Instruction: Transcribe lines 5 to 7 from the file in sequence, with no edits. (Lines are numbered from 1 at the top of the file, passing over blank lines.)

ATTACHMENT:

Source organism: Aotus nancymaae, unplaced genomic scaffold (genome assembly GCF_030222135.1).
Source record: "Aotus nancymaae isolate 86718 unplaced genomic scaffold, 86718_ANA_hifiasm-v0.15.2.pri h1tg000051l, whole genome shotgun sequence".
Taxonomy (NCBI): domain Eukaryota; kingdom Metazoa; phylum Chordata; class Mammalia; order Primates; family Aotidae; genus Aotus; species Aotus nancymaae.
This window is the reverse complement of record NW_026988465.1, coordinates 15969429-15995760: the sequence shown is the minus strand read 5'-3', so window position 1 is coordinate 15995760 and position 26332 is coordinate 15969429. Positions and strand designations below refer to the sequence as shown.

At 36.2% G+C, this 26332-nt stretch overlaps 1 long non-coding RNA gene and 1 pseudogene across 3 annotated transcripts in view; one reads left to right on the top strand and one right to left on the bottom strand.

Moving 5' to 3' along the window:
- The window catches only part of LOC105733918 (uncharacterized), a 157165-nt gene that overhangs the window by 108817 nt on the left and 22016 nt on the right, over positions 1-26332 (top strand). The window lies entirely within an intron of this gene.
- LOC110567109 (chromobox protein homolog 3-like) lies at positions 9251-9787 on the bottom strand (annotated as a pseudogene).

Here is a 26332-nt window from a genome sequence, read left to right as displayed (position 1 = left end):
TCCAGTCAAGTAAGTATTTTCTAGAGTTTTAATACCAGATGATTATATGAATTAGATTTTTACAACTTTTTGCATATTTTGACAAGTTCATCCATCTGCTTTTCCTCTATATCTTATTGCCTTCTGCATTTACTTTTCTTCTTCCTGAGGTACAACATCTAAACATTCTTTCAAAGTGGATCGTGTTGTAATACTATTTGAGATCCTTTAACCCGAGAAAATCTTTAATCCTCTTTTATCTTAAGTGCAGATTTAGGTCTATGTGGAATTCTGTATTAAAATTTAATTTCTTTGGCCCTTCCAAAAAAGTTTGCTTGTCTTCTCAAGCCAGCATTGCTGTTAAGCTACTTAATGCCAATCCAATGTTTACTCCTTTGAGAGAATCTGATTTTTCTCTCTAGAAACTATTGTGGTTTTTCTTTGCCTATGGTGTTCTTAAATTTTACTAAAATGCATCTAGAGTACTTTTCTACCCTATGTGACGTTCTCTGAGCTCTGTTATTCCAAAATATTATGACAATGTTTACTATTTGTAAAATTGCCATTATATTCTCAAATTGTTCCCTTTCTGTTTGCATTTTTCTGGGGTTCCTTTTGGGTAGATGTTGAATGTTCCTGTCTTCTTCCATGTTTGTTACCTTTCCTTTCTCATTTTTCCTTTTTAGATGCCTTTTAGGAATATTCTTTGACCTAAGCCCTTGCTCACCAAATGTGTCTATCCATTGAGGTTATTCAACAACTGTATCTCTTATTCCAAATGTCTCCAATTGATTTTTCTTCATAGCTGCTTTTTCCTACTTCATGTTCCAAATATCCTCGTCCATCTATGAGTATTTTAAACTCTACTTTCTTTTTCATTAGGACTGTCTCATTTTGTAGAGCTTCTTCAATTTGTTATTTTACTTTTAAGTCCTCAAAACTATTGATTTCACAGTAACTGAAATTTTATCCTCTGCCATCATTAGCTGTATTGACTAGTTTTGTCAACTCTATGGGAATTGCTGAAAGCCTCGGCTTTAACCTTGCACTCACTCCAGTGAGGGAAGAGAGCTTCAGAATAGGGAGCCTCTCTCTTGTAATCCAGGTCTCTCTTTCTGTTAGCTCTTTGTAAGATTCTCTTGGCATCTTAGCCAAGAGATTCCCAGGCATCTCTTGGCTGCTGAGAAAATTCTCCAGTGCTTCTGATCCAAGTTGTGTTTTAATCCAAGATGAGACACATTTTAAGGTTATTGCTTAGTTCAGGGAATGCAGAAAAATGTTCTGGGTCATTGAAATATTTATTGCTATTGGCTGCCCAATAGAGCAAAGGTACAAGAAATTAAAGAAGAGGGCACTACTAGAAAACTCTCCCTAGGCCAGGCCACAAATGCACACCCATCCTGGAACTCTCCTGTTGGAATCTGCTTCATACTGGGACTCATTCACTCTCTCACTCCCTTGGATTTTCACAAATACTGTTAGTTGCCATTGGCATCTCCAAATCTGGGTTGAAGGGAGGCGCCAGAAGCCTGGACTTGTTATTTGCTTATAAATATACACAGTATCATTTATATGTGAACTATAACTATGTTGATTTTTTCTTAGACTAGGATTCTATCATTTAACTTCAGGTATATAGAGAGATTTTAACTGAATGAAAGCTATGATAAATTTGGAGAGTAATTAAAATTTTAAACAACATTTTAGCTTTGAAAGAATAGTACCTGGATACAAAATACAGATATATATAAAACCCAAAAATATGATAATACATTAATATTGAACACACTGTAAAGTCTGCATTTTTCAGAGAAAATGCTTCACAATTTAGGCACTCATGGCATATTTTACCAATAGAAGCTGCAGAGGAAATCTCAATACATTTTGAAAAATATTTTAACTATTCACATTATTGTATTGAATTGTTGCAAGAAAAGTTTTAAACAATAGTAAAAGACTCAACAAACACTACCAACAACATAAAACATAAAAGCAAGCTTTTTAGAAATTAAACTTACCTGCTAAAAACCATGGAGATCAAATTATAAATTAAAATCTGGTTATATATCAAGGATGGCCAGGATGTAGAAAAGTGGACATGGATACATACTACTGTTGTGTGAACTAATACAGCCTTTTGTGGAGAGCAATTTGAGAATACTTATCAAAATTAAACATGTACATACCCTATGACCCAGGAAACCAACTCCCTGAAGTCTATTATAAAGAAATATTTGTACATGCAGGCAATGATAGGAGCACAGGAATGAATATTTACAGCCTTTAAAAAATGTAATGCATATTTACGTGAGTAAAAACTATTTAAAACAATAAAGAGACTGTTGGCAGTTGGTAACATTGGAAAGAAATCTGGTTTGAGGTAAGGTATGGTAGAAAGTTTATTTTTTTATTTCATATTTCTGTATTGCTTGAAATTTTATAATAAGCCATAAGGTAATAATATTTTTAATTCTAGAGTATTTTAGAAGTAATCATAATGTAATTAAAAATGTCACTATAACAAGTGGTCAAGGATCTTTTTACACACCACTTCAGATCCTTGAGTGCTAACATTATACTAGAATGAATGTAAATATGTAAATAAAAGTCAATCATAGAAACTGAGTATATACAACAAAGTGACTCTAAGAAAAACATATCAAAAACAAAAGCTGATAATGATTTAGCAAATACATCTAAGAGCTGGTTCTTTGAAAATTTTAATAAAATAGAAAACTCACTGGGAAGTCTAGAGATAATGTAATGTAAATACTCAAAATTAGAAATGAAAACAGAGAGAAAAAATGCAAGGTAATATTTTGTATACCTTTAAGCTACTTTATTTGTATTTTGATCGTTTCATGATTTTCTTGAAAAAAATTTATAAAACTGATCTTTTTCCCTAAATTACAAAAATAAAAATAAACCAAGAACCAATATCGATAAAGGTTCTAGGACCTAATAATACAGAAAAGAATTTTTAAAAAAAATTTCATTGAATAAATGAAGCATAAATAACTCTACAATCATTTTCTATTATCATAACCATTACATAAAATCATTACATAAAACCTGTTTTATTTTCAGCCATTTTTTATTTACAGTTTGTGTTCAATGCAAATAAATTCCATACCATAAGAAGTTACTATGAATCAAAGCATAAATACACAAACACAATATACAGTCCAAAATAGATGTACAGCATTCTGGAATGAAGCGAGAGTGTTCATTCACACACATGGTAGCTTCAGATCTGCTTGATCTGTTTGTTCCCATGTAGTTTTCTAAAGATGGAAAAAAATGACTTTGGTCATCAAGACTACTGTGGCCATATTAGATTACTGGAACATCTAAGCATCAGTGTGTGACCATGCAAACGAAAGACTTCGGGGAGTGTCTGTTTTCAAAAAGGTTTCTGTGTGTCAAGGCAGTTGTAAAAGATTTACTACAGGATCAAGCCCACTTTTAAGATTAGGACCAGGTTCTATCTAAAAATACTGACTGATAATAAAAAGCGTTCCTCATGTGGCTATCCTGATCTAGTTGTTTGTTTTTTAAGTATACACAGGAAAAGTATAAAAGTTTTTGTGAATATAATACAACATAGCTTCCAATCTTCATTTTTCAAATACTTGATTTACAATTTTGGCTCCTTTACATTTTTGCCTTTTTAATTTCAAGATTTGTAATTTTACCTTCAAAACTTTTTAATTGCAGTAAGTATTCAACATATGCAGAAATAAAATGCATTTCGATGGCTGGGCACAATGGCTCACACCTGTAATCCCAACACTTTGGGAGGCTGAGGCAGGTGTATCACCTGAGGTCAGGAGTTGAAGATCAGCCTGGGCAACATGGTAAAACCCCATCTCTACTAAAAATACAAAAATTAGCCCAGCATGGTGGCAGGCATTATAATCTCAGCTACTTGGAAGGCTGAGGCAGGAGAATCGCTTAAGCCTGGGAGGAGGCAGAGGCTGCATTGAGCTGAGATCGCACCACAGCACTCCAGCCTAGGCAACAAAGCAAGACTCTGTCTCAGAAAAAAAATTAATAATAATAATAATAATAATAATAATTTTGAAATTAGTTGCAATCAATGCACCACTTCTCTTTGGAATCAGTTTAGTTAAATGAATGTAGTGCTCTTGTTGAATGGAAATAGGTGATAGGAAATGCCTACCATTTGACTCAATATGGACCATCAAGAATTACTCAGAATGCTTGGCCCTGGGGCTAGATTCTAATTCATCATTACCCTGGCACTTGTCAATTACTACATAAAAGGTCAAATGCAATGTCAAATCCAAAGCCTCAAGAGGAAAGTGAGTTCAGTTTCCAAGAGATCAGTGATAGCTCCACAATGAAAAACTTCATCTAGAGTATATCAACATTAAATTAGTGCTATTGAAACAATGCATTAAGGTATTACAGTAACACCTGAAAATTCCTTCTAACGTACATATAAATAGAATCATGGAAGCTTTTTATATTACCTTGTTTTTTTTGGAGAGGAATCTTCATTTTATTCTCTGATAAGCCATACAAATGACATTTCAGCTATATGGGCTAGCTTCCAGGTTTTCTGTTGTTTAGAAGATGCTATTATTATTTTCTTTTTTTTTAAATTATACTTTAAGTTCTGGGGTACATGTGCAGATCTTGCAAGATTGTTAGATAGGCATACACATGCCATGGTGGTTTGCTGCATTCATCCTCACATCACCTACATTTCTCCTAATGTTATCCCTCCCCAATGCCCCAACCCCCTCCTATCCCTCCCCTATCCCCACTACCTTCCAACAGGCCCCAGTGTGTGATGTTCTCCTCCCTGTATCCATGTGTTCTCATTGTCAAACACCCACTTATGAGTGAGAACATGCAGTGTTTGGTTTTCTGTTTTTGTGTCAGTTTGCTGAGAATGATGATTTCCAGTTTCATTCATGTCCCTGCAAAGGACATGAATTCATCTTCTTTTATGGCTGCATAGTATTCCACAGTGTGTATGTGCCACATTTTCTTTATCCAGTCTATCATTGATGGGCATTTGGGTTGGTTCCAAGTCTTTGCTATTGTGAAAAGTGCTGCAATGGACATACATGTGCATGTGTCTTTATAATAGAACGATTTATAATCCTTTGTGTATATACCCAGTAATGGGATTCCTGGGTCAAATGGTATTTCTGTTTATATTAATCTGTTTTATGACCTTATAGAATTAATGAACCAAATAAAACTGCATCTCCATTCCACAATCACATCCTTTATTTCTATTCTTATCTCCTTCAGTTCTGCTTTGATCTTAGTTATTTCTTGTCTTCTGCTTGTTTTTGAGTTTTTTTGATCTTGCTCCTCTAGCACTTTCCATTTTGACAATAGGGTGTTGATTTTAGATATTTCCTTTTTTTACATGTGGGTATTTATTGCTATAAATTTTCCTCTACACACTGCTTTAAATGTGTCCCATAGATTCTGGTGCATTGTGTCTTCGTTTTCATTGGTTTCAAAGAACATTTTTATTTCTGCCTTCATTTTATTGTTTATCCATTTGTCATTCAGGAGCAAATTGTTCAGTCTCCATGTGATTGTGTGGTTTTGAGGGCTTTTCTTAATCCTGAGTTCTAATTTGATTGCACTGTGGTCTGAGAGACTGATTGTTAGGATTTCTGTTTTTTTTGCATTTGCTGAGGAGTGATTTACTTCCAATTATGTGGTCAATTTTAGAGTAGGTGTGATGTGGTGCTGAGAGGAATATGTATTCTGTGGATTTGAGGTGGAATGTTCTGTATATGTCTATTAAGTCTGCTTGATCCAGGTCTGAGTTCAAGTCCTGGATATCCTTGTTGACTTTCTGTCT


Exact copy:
At 36.2% G+C, this 26332-nt stretch overlaps 1 long non-coding RNA gene and 1 pseudogene across 3 annotated transcripts in view; one reads left to right on the top strand and one right to left on the bottom strand.

Moving 5' to 3' along the window:
- The window catches only part of LOC105733918 (uncharacterized), a 157165-nt gene that overhangs the window by 108817 nt on the left and 22016 nt on the right, over positions 1-26332 (top strand). The window lies entirely within an intron of this gene.